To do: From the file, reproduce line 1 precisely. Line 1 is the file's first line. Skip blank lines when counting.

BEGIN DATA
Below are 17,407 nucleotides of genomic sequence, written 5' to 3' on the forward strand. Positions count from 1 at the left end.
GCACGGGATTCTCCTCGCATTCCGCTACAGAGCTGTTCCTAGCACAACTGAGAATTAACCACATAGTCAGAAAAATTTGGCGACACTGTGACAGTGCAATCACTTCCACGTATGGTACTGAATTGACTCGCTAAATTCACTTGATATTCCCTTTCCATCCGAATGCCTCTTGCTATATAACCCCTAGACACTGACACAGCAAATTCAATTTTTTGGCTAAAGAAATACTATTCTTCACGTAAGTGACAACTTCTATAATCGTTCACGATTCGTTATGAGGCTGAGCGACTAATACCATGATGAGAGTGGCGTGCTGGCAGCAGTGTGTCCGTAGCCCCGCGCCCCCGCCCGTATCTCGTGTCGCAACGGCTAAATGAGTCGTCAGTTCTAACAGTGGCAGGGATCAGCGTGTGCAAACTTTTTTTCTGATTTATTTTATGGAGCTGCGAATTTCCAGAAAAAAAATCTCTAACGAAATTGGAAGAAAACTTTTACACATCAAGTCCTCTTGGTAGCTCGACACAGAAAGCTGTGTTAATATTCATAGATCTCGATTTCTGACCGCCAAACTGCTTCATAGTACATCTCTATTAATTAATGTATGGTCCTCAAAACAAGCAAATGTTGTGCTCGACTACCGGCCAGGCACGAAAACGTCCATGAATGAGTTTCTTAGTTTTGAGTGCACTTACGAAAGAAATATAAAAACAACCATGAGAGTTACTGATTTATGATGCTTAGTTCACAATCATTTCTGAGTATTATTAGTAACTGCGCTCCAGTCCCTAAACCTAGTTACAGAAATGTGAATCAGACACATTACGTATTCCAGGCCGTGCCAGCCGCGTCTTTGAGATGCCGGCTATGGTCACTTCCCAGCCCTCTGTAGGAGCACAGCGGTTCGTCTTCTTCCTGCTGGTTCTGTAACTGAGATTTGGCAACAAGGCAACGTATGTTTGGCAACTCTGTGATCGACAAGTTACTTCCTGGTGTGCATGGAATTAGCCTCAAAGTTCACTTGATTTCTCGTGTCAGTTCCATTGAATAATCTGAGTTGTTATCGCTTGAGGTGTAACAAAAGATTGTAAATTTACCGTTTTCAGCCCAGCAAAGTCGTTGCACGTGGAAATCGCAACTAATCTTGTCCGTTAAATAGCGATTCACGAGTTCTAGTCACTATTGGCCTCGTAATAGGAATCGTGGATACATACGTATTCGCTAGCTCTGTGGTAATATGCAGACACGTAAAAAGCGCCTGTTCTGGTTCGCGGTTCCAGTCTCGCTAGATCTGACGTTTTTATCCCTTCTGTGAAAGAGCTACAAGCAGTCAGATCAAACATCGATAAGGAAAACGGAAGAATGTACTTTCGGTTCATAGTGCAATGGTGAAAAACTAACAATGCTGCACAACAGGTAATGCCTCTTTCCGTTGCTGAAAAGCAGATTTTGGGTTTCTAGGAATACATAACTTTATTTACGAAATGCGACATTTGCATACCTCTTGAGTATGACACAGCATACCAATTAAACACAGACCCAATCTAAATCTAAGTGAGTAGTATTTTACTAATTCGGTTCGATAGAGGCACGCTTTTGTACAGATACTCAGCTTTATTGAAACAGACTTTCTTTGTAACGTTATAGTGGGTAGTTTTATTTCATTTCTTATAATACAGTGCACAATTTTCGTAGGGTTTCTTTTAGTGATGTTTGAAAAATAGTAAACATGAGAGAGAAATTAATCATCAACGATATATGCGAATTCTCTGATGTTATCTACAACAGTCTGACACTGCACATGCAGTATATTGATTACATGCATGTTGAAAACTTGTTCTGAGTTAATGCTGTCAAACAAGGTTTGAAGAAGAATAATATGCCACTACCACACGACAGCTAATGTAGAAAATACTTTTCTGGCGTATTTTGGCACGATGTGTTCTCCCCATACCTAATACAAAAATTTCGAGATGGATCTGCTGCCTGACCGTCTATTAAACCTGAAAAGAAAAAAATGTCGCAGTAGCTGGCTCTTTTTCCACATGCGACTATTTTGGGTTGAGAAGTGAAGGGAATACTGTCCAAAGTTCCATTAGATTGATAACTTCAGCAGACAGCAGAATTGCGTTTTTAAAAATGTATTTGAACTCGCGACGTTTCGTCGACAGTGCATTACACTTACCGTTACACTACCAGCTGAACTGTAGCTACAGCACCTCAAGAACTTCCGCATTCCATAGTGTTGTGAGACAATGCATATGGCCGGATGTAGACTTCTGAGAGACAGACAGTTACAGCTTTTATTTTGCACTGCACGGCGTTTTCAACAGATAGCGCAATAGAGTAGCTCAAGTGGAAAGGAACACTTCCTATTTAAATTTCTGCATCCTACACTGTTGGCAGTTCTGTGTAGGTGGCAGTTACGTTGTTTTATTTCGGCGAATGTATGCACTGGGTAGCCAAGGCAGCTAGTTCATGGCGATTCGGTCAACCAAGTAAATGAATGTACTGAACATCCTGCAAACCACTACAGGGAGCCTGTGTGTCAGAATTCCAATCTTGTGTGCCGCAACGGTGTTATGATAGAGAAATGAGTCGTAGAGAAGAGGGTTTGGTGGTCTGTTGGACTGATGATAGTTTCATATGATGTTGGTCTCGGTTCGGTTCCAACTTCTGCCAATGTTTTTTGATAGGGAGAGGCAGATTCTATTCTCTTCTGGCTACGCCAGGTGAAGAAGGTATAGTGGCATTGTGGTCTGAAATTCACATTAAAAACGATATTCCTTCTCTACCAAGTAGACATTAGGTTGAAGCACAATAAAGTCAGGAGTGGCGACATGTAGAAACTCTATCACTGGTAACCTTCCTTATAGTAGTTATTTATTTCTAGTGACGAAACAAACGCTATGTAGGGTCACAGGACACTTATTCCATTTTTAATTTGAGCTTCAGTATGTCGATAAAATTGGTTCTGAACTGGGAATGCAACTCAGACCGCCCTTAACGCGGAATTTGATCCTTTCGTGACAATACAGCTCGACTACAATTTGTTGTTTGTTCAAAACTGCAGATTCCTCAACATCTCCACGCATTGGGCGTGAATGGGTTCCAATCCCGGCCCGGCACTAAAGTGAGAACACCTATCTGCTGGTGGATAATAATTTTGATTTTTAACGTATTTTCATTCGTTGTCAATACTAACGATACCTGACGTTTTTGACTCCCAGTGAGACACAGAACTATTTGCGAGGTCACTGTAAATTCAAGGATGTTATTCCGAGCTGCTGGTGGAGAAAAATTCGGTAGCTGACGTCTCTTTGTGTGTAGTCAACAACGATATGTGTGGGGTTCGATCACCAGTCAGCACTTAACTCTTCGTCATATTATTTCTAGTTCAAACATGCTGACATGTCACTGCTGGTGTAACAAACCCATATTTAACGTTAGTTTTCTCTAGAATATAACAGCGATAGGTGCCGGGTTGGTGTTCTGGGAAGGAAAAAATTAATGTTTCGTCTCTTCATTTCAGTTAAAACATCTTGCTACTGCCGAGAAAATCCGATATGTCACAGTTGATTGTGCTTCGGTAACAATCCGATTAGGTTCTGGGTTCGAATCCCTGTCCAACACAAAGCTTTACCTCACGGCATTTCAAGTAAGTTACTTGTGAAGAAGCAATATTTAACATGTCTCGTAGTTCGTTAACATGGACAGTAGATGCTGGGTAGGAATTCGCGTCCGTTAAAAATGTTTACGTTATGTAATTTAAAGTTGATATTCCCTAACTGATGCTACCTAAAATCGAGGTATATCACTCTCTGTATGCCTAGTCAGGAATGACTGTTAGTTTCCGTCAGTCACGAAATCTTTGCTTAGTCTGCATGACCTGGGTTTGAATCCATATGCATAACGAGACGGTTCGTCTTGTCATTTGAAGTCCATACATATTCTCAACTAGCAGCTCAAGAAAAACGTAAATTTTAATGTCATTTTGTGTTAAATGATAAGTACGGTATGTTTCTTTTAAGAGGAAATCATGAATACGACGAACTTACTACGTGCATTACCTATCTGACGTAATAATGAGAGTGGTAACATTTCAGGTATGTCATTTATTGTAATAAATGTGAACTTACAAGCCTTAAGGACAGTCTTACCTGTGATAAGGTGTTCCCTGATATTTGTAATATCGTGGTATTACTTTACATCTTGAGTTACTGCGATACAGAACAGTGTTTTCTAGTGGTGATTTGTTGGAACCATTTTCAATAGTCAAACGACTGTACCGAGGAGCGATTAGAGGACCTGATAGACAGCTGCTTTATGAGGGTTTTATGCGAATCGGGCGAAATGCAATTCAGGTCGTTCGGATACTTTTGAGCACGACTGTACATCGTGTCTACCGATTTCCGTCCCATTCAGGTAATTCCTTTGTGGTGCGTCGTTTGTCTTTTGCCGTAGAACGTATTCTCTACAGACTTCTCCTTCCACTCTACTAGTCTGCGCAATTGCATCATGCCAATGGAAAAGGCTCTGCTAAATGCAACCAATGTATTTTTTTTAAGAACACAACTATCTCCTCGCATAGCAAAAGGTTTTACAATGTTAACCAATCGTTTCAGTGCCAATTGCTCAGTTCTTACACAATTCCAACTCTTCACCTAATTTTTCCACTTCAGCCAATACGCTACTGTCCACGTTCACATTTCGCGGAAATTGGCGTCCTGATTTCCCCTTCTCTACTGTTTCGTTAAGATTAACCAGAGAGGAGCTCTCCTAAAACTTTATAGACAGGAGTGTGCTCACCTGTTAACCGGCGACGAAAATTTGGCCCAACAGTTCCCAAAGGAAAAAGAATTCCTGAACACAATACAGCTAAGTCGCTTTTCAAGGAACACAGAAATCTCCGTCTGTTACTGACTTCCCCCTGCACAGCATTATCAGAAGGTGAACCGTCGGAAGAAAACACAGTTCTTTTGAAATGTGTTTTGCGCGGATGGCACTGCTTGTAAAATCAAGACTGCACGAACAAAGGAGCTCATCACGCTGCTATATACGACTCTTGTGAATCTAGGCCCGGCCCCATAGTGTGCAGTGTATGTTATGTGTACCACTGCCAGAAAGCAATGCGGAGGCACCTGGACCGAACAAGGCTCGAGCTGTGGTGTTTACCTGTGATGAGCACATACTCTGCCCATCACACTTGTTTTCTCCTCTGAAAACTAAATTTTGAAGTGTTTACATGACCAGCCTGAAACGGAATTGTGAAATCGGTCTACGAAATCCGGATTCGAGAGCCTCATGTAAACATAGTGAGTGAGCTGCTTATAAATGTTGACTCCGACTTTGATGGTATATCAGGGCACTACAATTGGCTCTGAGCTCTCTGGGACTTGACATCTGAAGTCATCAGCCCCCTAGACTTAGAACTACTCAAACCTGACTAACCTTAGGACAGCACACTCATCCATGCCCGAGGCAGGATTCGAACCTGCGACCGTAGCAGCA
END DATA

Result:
Below are 17,407 nucleotides of genomic sequence, written 5' to 3' on the forward strand. Positions count from 1 at the left end.